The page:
Gear talk for the GAS-afflicted.

Gibson ’57 Classic vs Seymour Duncan Slash Signature APH-2 Set!

Gibson ’57 Classic vs Seymour Duncan Slash Signature APH-2 Set!

Aug 10, 2015

So I got a new Les Paul! A new-ish one, for once. Please meet my 2012 Gibson Les Paul Traditional:

P7307804It replaces my LP Classic Premium Plus, which, while an amazing looker and sounded great with the DiMarzio PAF set that I loaded it with, I somehow never completely bonded with. The Traditional is in some ways really not what I’ve previously looked for in a Les Paul – it’s not old (I like an LP with a bit of history and maybe a few dings and scars), it’s not super flamey (more of a subtle, ’58 vibe rather than blingy burst), and it’s got the fat ’50s neck profile (something my puny hands usually shy away from). Despite all this, I’m hooked, and I’m digging the hell out of it and looking forward to giving this one a bit of history of my own.

Patent Applied For

The stock pickups in the ’12 Traditional are the Gibson ’57 Classic and ’57 Classic Plus. Gibson advertise these as pickups made to the original PAF spec, with the consistency of modern production. This is and isn’t really true – sure, it might adhere to the original specifications, but the funny thing is that actual PAF pickups were wildly varying, and hardly ever complied strictly with that spec themselves!

’57 Classics are constructed with balanced coils, i.e. both coils receive the exact same number of winds of pickup wire. The ’57 Classic Plus is the same concept, except slightly overwound. That’s all well and good, but if you start delving into the hype-filled world of that mythical PAF tone, you’ll quickly find that most “legit” PAF clones feature unbalanced coils – with one coil receiving slightly more/fewer winds than the other!

This is supposedly due to imprecise winding technique back in the early days, but whatever the reason, it seems like the unbalanced coils are actually one of the important factors in getting that honky, wiry PAF tone. Gibson themselves have integrated this philosophy of using unbalanced coils into their Burstbucker series of pickups.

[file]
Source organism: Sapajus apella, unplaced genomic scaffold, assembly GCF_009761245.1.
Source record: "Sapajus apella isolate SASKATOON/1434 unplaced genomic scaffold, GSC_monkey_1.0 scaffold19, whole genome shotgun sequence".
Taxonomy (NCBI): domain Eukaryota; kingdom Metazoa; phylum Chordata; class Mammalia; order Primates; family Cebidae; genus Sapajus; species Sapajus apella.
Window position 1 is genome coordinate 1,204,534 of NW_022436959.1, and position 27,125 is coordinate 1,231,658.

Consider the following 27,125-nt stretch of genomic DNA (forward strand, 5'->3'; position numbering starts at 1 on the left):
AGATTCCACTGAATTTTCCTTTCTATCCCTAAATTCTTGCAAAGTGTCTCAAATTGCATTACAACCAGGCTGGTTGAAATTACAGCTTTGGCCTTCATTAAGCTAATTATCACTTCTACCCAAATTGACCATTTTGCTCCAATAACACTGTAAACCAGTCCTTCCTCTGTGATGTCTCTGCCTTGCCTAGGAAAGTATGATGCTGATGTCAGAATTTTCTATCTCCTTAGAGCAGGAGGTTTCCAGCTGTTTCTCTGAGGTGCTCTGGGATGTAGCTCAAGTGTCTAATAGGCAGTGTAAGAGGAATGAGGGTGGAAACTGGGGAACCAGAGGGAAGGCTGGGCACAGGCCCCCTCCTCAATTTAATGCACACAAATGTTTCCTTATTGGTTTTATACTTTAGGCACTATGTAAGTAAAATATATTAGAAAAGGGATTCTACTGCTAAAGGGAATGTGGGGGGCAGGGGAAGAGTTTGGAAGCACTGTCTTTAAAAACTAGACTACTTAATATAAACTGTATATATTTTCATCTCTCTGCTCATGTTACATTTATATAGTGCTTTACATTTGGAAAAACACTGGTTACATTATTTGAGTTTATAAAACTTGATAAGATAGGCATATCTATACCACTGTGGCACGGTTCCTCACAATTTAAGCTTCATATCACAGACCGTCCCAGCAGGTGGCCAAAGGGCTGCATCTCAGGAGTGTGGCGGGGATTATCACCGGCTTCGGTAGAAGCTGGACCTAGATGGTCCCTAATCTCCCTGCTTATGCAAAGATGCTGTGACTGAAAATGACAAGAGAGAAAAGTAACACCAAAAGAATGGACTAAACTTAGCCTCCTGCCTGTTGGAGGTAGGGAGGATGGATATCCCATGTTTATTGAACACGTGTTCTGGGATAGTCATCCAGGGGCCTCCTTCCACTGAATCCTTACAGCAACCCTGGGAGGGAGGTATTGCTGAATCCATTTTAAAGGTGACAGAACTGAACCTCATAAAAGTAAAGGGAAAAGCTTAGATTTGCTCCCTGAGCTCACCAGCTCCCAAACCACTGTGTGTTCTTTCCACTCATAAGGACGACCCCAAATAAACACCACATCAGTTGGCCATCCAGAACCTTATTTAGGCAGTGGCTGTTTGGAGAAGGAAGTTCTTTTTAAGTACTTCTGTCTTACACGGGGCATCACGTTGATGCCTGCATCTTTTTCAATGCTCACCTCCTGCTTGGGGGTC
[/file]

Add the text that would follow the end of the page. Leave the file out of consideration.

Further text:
So… it looks like the ’57 Classics are PAF but not quite PAF. Where does that leave us?

The way I hear it (and feel free to disagree here), the ’57 Classics don’t really sound like PAFs at all. But who cares? They’ve got their own vibe going on – the ’57 Classic in the neck of my Traditional was fat and warm, while the ’57 Classic Plus in the bridge is beefy and chunky and brimming with righteous attitude. That being said, these days my taste does err towards the brighter side of things, and I found the ’57 in the neck way too dark for my liking.

Welcome Back to the Jungle…


As you may know, I’ve always been a huge Slash fanboy, and part of that for me has always been about his tone. It’s lithe, wiry, percussive, springy and crunchy – the perfect base tone for the dangerous brand of RnR that Guns N Roses peddled in their heyday. On my last Les Paul, I went full-vintage and stuck DiMarzio 36th Anniversary PAF and PAF Master pickups in there, and found that in the end, it was a bit too thin and honky for my taste. On the other hand, I didn’t really want a totally modern, thick Les Paul sound. The Seymour Duncan Slash Signature Alnico II Pro set seemed like the perfect middle ground.

The APH-2 set is based on the Duncan Alnico II Pro humbuckers that Slash has used for most of his career, but tuned slightly hotter to attempt to match the mojo of the pickups in his original Appetite Les Paul. They bear his squiggled skull and crossbones insignia on the back, and are old-school single conductor pickups with no time for that fancy schmancy coil split trickery!

Gibson vs Duncan – FIGHT!

I guess there’s not much else to it but to slug it out between these two titans of the guitar world!

What did you guys think?

I for one was a bit surprised at how subtle the difference was once recorded, because to me on this end, it was night and day!

I’m going to bullet point a few of my thoughts on the differences between the two:

  • The ’57 Classic set is a lot darker or “warmer”, with a much slower attack. It also feels more compressed than a PAF-style pickup.
  • The Slash APH-2 set has more high end than the ’57s, though it’s a sweeter high end that never gets harsh.
  • The Slash set generally has a faster attack, and the bridge pickup feels tighter in the mids. It has a bit more of that single-coilesque squishiness/chewiness to it.
  • The ’57 Classic Plus definitely sounded hotter than its bridge equivalent Slash pickup. I had to juice the gain up just a tiny bit to match the perceived gain/drive level between the two.

All in all, the Seymour Duncan Slash set looks like it’s found a home in my Les Paul. It does exactly what I want it to – though that’s not to say that the ’57 Classics are bad pickups. They’re pretty different pickups with their own strengths, and I especially dig the bridge pickup. As for the neck pickup, one man’s “too dark” is another man’s “warm and creamy”, so watch the clip and let your ears decide! Hope it’s useful for some of you who may be contemplating similar choices.

Ciao friends! Till next time.

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